Dentures – This type of tooth replacement is used when most or all of the natural teeth are missing in one dental arch. Dentures are removable artificial teeth that are made to closely resemble the patients’ original teeth.

Implants – Are a great way to replace one or more missing teeth. They may also be great to support ill fitting dentures. A dental implant is an artificial root that is surgically placed into the jaw bone to replace a missing tooth. An artificial tooth is placed on the implant, giving the appearance and feel of a natural tooth. Implants are very stable, durable, and are the most aesthetically pleasing tooth replacement option.

If you are missing teeth, ask us if they need replacement and what options are available to you. Together we will select the best replacement option for your particular case. Prevention and early treatment is always less involved and less costly than delaying treatment and allowing a serious problem to develop.

We’re all at risk for having a tooth knocked out.  More than 5 million teeth are knocked out every year!  If we know how to handle this emergency situation, we may be able to actually save the tooth.  Teeth that are knocked out may be possibly reimplanted if we act quickly, yet calmly, and follow these simple steps:

  1. Locate the tooth and handle it only by the crown (chewing part of the tooth), NOT by the roots.
  2. DO NOT scrub or use soap or chemicals to clean the tooth.  If it has dirt or debris on it, rinse it gently with your own saliva or whole milk.  If that is not possible, rinse it very gently with water.
  3. Get to a dentist within 30 minutes.  The longer you wait, the less chance there is for successful reimplantation.

Ways to transport the tooth

  • Try to replace the tooth back in its socket immediately.  Gently bite down on gauze, a wet tea bag or on your own teeth to keep the tooth in place.  Apply a cold compress to the mouth for pain and swelling as needed.
  • If the tooth cannot be placed back into the socket, place the tooth in a container and cover with a small amount of your saliva or whole milk.  You can also place the tooth under your tongue or between your lower lip and gums.  Keep the tooth moist at all times.  Do not transport the tooth in a tissue or cloth.
  • Consider buying a “Save-A-Tooth” storage container and keeping it as part of your home first aid kit.  The kit is available in many pharmacies and contains a travel case and fluid solution for easy tooth transport.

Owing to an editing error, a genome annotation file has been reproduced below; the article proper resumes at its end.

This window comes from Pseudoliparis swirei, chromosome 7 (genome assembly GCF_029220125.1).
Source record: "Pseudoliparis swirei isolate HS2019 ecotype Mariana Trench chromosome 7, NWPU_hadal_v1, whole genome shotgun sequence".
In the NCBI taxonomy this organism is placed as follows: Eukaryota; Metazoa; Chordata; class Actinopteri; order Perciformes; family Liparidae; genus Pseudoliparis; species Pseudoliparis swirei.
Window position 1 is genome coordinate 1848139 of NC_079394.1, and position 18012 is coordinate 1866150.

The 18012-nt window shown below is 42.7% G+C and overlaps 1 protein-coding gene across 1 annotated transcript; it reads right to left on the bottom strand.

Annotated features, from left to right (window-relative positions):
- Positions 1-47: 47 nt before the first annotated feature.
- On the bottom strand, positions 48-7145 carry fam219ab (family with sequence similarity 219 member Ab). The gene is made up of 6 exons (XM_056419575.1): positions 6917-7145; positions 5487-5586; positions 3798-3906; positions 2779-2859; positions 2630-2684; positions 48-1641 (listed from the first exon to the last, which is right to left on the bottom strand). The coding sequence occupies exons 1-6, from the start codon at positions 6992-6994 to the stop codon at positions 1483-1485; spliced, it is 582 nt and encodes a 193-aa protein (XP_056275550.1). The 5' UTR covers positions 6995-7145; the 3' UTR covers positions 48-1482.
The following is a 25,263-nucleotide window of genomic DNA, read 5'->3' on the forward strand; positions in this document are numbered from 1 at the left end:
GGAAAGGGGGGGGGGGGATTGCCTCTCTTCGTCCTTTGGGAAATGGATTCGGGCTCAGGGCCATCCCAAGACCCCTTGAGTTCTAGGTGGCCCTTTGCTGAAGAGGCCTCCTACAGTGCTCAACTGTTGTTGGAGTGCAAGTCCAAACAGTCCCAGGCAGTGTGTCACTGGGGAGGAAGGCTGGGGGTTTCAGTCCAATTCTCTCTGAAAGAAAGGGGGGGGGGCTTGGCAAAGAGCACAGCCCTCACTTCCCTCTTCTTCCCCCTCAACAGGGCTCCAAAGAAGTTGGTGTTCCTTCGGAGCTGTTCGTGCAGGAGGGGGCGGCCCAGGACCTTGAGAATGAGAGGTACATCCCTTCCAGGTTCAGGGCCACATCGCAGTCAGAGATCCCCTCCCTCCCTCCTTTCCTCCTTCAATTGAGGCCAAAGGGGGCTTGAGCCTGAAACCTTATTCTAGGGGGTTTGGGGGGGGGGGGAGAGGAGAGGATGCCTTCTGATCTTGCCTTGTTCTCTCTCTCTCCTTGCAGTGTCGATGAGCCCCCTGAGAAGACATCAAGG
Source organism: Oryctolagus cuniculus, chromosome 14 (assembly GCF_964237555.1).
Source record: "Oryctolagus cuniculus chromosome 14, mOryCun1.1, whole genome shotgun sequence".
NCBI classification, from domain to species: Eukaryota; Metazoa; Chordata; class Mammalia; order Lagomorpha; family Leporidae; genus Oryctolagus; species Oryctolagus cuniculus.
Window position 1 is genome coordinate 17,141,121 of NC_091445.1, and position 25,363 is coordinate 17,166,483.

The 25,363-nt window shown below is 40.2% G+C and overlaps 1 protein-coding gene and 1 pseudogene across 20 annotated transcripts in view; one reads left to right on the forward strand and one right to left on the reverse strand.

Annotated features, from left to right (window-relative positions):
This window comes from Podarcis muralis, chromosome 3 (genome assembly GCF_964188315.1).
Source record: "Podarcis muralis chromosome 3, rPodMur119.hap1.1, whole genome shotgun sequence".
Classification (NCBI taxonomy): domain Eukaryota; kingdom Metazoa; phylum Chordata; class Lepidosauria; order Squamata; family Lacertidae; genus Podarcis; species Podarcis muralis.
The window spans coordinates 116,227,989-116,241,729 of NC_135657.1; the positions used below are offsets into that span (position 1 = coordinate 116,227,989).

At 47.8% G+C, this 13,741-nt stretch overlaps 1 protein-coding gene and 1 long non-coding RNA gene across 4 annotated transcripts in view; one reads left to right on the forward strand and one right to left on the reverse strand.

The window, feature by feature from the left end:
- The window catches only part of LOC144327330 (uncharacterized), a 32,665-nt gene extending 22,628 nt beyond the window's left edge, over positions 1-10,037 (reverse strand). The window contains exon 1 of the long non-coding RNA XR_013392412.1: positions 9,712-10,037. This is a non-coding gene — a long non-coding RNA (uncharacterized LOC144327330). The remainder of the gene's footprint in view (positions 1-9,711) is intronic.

The sooner the tooth is replaced back into the socket, the greater the likelihood it has to survive and possibly last for many years.  So be prepared, and remember these simple steps for saving a knocked-out tooth.

You can prevent broken or knocked-out teeth by:

  • Wearing a mouthguard when playing sports
  • Always wearing your seatbelt
  • Avoiding fights
  • Avoid chewing hard items such as ice, popcorn kernels, hard breads, etc.

Dental implants will last over 20 years with routine in office and proper home care.

Crowns are usually used for your back teeth and cover the entire tooth. They are used after a tooth has had a root canal, or if a tooth has a large decay. They look and feel like your natural tooth.

Our office prides ourselves on the use of the latest techniques to give you the smile you want. These services include porcelain veneers, teeth whitening, composite fillings and porcelain crowns

The prevention of gum disease and tooth decay starts with good home care and regular dental check-ups. Daily brushing and flossing are imperative to good oral health. Visiting your dentist every 6 months is also recommended to keep good oral health.

Sensitive teeth usually occur as we get older. Often times we tend to brush too hard and our gums get receded. Once recession has occurred the dentin is exposed, which is the sensitive part of a tooth. You can manage your sensitivity at home by using special toothpastes. If that does not alleviate the pain then there are some dental procedures that can help manage the sensitivity.

We accept Visa, Mastercard, Discover, American Express, Care Credit, all other major credit cards, and cash.

We provide many different services: our most popular services are cleanings, whitening, dentures, crowns, implants, veneers, root canals, braces and emergency dental services.  For a full list of services we offer, please see our